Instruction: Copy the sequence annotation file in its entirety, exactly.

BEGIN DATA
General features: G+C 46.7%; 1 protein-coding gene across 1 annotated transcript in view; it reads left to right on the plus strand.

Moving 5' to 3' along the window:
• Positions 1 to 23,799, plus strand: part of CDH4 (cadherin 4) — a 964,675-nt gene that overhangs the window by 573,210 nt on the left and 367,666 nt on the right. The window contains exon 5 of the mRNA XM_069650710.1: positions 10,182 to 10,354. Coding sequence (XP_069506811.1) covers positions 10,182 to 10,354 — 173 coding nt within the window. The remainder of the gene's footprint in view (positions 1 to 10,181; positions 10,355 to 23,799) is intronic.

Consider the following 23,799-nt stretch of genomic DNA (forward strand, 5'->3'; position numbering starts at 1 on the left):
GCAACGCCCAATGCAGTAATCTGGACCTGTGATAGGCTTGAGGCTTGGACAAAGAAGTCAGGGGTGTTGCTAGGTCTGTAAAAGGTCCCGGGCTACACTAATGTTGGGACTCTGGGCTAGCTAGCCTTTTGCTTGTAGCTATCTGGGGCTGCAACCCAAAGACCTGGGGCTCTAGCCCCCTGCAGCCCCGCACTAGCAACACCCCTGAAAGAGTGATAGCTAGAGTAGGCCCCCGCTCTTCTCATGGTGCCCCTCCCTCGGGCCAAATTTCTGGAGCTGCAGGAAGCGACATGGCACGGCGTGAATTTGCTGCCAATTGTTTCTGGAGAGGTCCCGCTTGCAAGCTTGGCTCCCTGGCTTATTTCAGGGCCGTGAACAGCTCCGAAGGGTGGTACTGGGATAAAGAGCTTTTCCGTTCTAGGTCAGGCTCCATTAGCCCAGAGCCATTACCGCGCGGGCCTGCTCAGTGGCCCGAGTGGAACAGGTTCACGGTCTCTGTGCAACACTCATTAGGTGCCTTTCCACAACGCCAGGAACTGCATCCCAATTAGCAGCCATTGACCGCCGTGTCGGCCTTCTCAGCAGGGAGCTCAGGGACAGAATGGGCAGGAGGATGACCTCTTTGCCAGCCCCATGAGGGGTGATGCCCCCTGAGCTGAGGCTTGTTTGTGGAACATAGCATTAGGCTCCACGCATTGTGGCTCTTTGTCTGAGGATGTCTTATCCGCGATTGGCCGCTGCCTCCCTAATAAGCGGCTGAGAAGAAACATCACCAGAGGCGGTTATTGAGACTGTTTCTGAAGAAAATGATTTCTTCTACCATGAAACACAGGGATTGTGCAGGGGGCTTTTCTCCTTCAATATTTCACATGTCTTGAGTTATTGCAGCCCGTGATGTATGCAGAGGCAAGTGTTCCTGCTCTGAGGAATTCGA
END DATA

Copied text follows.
General features: G+C 46.7%; 1 protein-coding gene across 1 annotated transcript in view; it reads left to right on the plus strand.

Moving 5' to 3' along the window:
• Positions 1 to 23,799, plus strand: part of CDH4 (cadherin 4) — a 964,675-nt gene that overhangs the window by 573,210 nt on the left and 367,666 nt on the right. The window contains exon 5 of the mRNA XM_069650710.1: positions 10,182 to 10,354. Coding sequence (XP_069506811.1) covers positions 10,182 to 10,354 — 173 coding nt within the window. The remainder of the gene's footprint in view (positions 1 to 10,181; positions 10,355 to 23,799) is intronic.

Consider the following 23,799-nt stretch of genomic DNA (forward strand, 5'->3'; position numbering starts at 1 on the left):
GCAACGCCCAATGCAGTAATCTGGACCTGTGATAGGCTTGAGGCTTGGACAAAGAAGTCAGGGGTGTTGCTAGGTCTGTAAAAGGTCCCGGGCTACACTAATGTTGGGACTCTGGGCTAGCTAGCCTTTTGCTTGTAGCTATCTGGGGCTGCAACCCAAAGACCTGGGGCTCTAGCCCCCTGCAGCCCCGCACTAGCAACACCCCTGAAAGAGTGATAGCTAGAGTAGGCCCCCGCTCTTCTCATGGTGCCCCTCCCTCGGGCCAAATTTCTGGAGCTGCAGGAAGCGACATGGCACGGCGTGAATTTGCTGCCAATTGTTTCTGGAGAGGTCCCGCTTGCAAGCTTGGCTCCCTGGCTTATTTCAGGGCCGTGAACAGCTCCGAAGGGTGGTACTGGGATAAAGAGCTTTTCCGTTCTAGGTCAGGCTCCATTAGCCCAGAGCCATTACCGCGCGGGCCTGCTCAGTGGCCCGAGTGGAACAGGTTCACGGTCTCTGTGCAACACTCATTAGGTGCCTTTCCACAACGCCAGGAACTGCATCCCAATTAGCAGCCATTGACCGCCGTGTCGGCCTTCTCAGCAGGGAGCTCAGGGACAGAATGGGCAGGAGGATGACCTCTTTGCCAGCCCCATGAGGGGTGATGCCCCCTGAGCTGAGGCTTGTTTGTGGAACATAGCATTAGGCTCCACGCATTGTGGCTCTTTGTCTGAGGATGTCTTATCCGCGATTGGCCGCTGCCTCCCTAATAAGCGGCTGAGAAGAAACATCACCAGAGGCGGTTATTGAGACTGTTTCTGAAGAAAATGATTTCTTCTACCATGAAACACAGGGATTGTGCAGGGGGCTTTTCTCCTTCAATATTTCACATGTCTTGAGTTATTGCAGCCCGTGATGTATGCAGAGGCAAGTGTTCCTGCTCTGAGGAATTCGA